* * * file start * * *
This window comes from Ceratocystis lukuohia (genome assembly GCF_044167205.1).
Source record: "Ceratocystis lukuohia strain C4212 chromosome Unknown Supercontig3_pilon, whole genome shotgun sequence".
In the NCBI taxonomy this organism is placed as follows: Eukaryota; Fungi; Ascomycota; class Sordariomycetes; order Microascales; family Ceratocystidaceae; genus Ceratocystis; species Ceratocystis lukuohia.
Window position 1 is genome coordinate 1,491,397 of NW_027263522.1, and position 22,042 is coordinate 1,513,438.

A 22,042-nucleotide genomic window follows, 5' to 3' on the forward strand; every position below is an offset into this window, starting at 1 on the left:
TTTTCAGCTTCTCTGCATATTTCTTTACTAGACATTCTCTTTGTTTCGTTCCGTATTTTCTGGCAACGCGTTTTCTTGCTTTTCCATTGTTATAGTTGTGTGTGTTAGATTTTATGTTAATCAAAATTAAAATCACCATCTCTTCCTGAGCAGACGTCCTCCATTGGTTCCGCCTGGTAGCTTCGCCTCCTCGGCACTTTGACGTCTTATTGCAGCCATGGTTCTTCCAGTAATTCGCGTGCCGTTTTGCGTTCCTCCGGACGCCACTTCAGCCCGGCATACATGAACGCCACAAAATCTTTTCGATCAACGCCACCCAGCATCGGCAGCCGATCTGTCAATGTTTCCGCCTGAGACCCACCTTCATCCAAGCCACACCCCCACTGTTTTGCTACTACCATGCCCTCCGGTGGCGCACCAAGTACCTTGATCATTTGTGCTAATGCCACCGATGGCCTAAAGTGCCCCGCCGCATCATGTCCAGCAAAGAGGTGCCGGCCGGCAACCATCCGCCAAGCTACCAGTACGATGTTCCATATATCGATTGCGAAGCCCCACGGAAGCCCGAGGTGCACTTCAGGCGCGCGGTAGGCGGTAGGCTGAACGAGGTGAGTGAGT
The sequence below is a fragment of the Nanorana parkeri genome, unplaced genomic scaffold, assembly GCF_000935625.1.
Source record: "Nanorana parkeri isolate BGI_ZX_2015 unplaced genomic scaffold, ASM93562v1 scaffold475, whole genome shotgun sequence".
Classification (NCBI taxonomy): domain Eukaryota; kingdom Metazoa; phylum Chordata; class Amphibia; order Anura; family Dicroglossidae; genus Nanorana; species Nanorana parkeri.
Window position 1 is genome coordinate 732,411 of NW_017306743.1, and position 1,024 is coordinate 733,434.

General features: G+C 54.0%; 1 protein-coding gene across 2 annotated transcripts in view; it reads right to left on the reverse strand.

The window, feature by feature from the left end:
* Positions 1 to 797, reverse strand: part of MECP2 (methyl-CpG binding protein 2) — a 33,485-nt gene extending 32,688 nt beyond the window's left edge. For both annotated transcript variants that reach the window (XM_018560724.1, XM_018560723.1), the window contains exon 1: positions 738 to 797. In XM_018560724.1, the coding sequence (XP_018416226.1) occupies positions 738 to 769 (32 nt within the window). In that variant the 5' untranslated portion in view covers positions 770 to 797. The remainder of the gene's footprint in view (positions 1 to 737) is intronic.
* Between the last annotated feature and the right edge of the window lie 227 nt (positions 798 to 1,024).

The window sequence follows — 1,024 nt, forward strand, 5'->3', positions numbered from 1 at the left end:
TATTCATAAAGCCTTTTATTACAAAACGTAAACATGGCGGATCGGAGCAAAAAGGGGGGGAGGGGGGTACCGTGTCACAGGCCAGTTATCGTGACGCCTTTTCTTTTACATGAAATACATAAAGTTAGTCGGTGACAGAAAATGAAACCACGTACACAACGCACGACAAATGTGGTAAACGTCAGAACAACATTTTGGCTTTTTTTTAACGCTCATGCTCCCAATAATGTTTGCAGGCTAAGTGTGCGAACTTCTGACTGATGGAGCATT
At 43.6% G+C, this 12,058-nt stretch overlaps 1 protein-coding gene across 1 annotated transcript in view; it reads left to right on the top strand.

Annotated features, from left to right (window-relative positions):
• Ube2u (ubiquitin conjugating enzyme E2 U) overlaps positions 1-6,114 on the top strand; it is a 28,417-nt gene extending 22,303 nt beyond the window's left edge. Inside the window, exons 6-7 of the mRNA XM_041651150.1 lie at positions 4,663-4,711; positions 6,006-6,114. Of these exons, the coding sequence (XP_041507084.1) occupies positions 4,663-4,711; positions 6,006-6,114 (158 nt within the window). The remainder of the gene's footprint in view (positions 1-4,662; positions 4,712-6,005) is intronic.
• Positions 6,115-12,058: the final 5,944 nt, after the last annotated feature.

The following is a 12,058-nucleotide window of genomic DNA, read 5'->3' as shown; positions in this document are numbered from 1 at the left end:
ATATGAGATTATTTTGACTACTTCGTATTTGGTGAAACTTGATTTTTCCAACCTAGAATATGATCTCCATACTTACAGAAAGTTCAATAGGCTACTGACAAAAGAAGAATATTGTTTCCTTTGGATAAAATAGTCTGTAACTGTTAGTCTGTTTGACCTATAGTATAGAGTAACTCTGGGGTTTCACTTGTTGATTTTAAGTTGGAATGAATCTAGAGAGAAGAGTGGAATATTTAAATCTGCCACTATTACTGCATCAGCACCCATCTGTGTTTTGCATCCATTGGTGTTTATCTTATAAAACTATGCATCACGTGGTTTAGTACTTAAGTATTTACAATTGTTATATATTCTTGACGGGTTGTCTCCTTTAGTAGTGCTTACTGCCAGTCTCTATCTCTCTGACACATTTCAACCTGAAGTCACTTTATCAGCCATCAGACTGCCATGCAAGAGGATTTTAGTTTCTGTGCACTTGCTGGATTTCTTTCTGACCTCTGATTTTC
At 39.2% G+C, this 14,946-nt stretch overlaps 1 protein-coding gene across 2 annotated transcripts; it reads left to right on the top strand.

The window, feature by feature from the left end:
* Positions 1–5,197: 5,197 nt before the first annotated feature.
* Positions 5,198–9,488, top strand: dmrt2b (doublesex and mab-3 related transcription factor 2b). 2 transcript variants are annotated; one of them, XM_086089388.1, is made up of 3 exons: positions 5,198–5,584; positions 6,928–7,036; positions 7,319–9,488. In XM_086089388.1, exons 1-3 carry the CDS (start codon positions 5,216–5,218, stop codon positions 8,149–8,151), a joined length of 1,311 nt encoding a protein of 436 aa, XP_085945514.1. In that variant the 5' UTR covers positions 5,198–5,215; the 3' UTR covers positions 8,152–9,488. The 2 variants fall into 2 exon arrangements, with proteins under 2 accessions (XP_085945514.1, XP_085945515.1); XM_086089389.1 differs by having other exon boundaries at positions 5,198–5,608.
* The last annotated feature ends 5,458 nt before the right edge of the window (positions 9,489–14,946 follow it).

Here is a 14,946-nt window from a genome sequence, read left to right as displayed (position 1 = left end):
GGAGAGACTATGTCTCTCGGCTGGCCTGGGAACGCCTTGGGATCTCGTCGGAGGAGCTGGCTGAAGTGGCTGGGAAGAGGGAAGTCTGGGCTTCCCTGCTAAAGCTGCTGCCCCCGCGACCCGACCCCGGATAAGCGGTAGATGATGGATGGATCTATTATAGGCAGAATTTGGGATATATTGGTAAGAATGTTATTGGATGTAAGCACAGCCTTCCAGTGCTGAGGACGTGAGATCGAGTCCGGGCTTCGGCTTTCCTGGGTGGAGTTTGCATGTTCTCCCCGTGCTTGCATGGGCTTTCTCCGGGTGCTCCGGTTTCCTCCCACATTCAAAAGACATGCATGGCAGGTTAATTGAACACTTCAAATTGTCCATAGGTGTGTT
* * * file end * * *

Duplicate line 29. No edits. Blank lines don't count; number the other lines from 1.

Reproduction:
GGAGAGACTATGTCTCTCGGCTGGCCTGGGAACGCCTTGGGATCTCGTCGGAGGAGCTGGCTGAAGTGGCTGGGAAGAGGGAAGTCTGGGCTTCCCTGCTAAAGCTGCTGCCCCCGCGACCCGACCCCGGATAAGCGGTAGATGATGGATGGATCTATTATAGGCAGAATTTGGGATATATTGGTAAGAATGTTATTGGATGTAAGCACAGCCTTCCAGTGCTGAGGACGTGAGATCGAGTCCGGGCTTCGGCTTTCCTGGGTGGAGTTTGCATGTTCTCCCCGTGCTTGCATGGGCTTTCTCCGGGTGCTCCGGTTTCCTCCCACATTCAAAAGACATGCATGGCAGGTTAATTGAACACTTCAAATTGTCCATAGGTGTGTT